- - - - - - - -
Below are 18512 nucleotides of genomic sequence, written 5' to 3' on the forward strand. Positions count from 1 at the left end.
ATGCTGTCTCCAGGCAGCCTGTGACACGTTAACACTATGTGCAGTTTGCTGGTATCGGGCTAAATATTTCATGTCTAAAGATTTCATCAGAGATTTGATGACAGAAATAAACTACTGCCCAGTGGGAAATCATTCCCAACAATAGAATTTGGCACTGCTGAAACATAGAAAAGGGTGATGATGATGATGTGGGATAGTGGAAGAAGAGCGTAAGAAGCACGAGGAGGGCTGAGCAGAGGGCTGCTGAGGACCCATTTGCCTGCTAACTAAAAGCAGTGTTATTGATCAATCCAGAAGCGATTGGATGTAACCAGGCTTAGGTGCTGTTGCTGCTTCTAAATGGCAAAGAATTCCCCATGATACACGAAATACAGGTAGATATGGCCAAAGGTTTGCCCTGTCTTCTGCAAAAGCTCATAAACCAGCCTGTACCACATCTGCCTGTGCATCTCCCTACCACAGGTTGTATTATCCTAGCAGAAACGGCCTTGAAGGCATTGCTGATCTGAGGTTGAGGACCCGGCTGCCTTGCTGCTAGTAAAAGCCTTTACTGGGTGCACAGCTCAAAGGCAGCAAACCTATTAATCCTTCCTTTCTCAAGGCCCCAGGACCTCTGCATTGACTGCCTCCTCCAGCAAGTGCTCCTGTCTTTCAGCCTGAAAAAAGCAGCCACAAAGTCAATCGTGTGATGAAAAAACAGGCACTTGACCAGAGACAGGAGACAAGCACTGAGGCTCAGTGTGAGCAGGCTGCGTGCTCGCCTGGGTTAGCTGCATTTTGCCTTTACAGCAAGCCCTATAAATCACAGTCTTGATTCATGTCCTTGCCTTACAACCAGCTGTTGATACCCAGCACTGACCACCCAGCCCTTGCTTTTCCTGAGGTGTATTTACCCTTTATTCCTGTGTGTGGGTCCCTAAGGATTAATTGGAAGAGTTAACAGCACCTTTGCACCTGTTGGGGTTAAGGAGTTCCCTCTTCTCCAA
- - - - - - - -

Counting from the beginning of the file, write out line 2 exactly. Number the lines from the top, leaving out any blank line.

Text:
ATGCTGTCTCCAGGCAGCCTGTGACACGTTAACACTATGTGCAGTTTGCTGGTATCGGGCTAAATATTTCATGTCTAAAGATTTCATCAGAGATTTGATGACAGAAATAAACTACTGCCCAGTGGGAAATCATTCCCAACAATAGAATTTGGCACTGCTGAAACATAGAAAAGGGTGATGATGATGATGTGGGATAGTGGAAGAAGAGCGTAAGAAGCACGAGGAGGGCTGAGCAGAGGGCTGCTGAGGACCCATTTGCCTGCTAACTAAAAGCAGTGTTATTGATCAATCCAGAAGCGATTGGATGTAACCAGGCTTAGGTGCTGTTGCTGCTTCTAAATGGCAAAGAATTCCCCATGATACACGAAATACAGGTAGATATGGCCAAAGGTTTGCCCTGTCTTCTGCAAAAGCTCATAAACCAGCCTGTACCACATCTGCCTGTGCATCTCCCTACCACAGGTTGTATTATCCTAGCAGAAACGGCCTTGAAGGCATTGCTGATCTGAGGTTGAGGACCCGGCTGCCTTGCTGCTAGTAAAAGCCTTTACTGGGTGCACAGCTCAAAGGCAGCAAACCTATTAATCCTTCCTTTCTCAAGGCCCCAGGACCTCTGCATTGACTGCCTCCTCCAGCAAGTGCTCCTGTCTTTCAGCCTGAAAAAAGCAGCCACAAAGTCAATCGTGTGATGAAAAAACAGGCACTTGACCAGAGACAGGAGACAAGCACTGAGGCTCAGTGTGAGCAGGCTGCGTGCTCGCCTGGGTTAGCTGCATTTTGCCTTTACAGCAAGCCCTATAAATCACAGTCTTGATTCATGTCCTTGCCTTACAACCAGCTGTTGATACCCAGCACTGACCACCCAGCCCTTGCTTTTCCTGAGGTGTATTTACCCTTTATTCCTGTGTGTGGGTCCCTAAGGATTAATTGGAAGAGTTAACAGCACCTTTGCACCTGTTGGGGTTAAGGAGTTCCCTCTTCTCCAA